There being a strong Current in Santee-River, caus'd us to make small Way with our Oars. With hard Rowing, we got that Night to Mons. Eugee's House, which stands about fifteen Miles up the River, being the first Christian dwelling we met withal in that Settlement, and were very courteously receiv'd by him and his Wife.

Many of the French follow a Trade with the Indians, living very conveniently for that Interest. There is about seventy Families seated on this River, who live as decently and happily, as any Planters in these Southward Parts of America. The French being a temperate industrious People, some of them bringing very little of Effects, yet by their Endeavours and mutual Assistance amongst themselves, (which is highly to be commended) have out-stript our English, who brought with 'em larger Fortunes, though (as it seems) less endeavour to manage their Talent to the best Advantage. 'Tis admirable to see what Time and Industry will (with God's Blessing) effect. Carolina affording many strange Revolutions in the Age of a Man, daily Instances presenting themselves to our View, of so many, from despicable Beginnings, which in a short Time arrive to very splended Conditions. Here Propriety hath a large Scope, there being no strict Laws to bind our Privileges. A Quest after Game, being as freely and peremptorily enjoy'd by the meanest Planter, as he that is the highest in Dignity, or wealthiest in the Province. Deer, and other Game that are naturally wild, being not immur'd, or preserv'd within Boundaries, to satisfy the Appetite of the Rich alone. A poor Labourer, that is Master of his Gun, &c. hath as good a Claim to have continu'd Coarses of Delicacies crouded upon his Table, as he that is Master of a greater Purse.

We lay all that Night at Mons. Eugee's, and the next Morning set out farther, to go the Remainder of our Voyage by Land: At ten a Clock we pass'd over a narrow, deep Swamp, having left the three Indian Men and one Woman, that had pilotted the Canoe from Ashly-River, having hir'd a Sewee-Indian, a tall, lusty Fellow, who carry'd a Pack of our Cloaths, of great Weight; notwithstanding his Burden, we had much a-do to keep pace with him. At Noon we came up with several French Plantations, meeting with several Creeks by the Way, the French were very officious in assisting with their small Dories to pass over these Waters, (whom we met coming from their Church) being all of them very clean and decent in their Apparel; their Houses and Plantations suitable in Neatness and Contrivance. They are all of the same Opinion with the Church of Geneva, there being no Difference amongst them concerning the Punctilio's of their Christian Faith; which Union hath propagated a happy and delightful Concord in all other Matters throughout the whole Neighbourhood; living amongst themselves as one Trible, or Kindred, every one making it his Business to be assistant to the Wants of his Country-man, preserving his Estate and Reputation with the same Exactness and Concern as he does his own; all seeming to share in the Misfortunes, and rejoyce at the Advance, and Rise, of their Brethren.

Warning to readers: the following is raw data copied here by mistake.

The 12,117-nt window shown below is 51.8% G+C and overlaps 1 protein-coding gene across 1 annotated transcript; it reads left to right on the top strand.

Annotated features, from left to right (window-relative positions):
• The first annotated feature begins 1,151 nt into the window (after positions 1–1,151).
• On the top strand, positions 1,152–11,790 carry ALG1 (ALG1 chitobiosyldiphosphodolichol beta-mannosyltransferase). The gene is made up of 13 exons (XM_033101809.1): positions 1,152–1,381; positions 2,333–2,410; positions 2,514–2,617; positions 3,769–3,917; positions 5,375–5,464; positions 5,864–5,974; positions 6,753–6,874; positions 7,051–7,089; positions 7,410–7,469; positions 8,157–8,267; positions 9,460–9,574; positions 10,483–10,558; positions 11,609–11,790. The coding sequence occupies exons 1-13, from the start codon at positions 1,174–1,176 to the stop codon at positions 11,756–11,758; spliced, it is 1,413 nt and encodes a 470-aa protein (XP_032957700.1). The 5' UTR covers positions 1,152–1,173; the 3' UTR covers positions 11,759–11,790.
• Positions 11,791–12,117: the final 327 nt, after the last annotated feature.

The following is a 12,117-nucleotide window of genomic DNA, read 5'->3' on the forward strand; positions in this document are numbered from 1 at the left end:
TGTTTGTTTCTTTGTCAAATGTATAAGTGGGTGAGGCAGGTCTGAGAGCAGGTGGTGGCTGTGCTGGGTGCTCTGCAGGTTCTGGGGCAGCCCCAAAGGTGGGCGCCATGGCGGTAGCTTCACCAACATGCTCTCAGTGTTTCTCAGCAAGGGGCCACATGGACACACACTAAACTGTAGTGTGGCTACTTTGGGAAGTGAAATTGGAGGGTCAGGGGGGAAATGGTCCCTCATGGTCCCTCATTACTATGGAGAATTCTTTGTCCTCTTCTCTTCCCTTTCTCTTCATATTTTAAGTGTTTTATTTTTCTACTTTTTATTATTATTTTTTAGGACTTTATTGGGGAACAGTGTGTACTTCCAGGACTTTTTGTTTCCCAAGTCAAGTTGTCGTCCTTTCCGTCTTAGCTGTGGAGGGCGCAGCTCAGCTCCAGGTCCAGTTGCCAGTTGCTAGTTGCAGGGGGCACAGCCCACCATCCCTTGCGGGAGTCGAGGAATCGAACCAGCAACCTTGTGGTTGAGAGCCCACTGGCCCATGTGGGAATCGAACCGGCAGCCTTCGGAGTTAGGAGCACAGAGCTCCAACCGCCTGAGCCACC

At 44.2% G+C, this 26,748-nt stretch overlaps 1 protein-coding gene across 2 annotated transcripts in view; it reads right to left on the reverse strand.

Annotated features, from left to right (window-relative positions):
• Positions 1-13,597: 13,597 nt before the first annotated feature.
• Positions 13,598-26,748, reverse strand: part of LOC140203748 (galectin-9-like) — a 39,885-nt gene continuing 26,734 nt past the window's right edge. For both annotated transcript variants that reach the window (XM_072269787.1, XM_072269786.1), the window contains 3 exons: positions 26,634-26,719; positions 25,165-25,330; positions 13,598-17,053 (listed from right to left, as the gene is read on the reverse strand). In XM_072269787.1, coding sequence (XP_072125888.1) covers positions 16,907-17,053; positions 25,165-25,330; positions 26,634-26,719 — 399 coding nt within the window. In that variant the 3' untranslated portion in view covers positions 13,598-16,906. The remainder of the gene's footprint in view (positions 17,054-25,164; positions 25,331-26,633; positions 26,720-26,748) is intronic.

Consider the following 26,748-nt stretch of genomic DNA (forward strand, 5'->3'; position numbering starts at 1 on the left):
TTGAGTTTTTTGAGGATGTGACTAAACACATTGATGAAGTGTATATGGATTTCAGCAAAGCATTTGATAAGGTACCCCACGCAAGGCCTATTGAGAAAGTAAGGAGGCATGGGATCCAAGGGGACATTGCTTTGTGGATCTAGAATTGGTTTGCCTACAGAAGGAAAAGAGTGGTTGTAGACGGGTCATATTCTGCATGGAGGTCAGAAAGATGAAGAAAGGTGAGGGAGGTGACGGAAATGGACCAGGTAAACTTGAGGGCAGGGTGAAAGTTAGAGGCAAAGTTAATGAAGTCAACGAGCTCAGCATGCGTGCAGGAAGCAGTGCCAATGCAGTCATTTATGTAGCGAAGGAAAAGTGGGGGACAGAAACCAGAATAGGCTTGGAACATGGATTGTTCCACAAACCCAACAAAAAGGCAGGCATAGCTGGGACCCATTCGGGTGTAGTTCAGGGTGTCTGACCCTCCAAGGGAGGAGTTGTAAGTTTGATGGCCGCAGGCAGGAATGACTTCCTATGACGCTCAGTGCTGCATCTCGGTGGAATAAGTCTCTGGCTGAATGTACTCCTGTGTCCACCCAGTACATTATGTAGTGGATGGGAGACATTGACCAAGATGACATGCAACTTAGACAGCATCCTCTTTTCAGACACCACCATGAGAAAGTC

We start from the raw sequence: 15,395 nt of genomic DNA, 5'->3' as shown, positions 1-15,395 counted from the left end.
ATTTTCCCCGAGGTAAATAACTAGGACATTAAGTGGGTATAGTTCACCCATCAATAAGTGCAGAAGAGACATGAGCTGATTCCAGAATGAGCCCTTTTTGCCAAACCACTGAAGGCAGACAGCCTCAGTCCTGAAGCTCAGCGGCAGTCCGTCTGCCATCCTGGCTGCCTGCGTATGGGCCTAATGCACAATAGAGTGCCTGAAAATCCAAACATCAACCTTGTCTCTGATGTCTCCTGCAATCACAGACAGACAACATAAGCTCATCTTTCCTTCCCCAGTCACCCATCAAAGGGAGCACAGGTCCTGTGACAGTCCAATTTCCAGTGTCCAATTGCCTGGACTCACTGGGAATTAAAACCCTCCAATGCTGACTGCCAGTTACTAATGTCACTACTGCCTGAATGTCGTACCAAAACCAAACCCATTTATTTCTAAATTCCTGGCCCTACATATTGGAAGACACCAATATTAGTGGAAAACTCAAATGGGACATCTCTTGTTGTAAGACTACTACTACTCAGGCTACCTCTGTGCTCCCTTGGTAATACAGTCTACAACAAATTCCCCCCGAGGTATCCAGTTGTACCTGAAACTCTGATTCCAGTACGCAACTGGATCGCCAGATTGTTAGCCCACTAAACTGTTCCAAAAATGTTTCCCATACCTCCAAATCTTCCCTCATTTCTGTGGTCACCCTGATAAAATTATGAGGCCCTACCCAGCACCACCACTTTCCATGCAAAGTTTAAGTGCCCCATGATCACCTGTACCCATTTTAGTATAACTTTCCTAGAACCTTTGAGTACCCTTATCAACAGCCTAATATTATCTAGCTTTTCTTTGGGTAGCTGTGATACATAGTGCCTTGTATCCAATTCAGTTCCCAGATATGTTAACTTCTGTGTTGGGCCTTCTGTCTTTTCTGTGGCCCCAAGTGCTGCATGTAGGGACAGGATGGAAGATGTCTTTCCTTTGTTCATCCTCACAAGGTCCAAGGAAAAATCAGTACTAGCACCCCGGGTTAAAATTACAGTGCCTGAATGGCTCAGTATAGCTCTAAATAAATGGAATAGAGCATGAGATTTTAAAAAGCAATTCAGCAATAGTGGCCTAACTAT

Towards the Afternoon, we came to Mons. L'Jandro, where we got our Dinner; there coming some French Ladies whilst we were there, who were lately come from England, and Mons. L'Grand, a worthy Norman, who hath been a great Sufferer in his Estate, by the Persecution in France, against those of the Protestant Religion: This Gentleman very kindly invited us to make our Stay with him all Night, but we being intended farther that Day, took our Leaves, returning Acknowledgments of their Favours.

About 4 in the Afternoon, we pass'd over a large Ciprus run in a small Canoe; the French Doctor sent his Negro to guide us over the Head of a large Swamp; so we got that Night to Mons. Galliar's the elder, who lives in a very curious contriv'd House, built of Brick and Stone, which is gotten near that Place. Near here comes in the Road from Charles-Town, and the rest of the English Settlement, it being a very good Way by Land, and not above 36 Miles, altho' more than 100 by Water; and I think the most difficult Way I ever saw, occasion'd by Reason of the multitude of Creeks lying along the Main, keeping their Course thro' the Marshes, turning and winding like a Labyrinth, having the Tide of Ebb and Flood twenty Times in less than three Leagues going.

[ HOME ]

  [ Back, Part One ]  [ Next, Part Three ]